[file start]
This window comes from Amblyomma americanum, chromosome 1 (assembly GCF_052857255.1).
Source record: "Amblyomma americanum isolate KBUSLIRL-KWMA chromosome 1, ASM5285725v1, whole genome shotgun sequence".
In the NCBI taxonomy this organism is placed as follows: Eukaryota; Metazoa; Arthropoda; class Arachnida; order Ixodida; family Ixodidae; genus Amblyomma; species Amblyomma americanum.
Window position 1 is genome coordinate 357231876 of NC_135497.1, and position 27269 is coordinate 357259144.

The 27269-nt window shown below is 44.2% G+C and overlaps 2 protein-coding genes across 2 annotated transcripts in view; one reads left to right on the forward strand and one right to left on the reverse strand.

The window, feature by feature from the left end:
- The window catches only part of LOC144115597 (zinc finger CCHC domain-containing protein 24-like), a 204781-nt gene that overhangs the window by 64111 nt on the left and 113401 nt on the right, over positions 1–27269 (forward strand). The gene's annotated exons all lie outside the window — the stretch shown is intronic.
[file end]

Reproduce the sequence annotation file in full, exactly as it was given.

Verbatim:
This window comes from Amblyomma americanum, chromosome 1 (assembly GCF_052857255.1).
Source record: "Amblyomma americanum isolate KBUSLIRL-KWMA chromosome 1, ASM5285725v1, whole genome shotgun sequence".
In the NCBI taxonomy this organism is placed as follows: Eukaryota; Metazoa; Arthropoda; class Arachnida; order Ixodida; family Ixodidae; genus Amblyomma; species Amblyomma americanum.
Window position 1 is genome coordinate 357231876 of NC_135497.1, and position 27269 is coordinate 357259144.

The 27269-nt window shown below is 44.2% G+C and overlaps 2 protein-coding genes across 2 annotated transcripts in view; one reads left to right on the forward strand and one right to left on the reverse strand.

The window, feature by feature from the left end:
- The window catches only part of LOC144115597 (zinc finger CCHC domain-containing protein 24-like), a 204781-nt gene that overhangs the window by 64111 nt on the left and 113401 nt on the right, over positions 1–27269 (forward strand). The gene's annotated exons all lie outside the window — the stretch shown is intronic.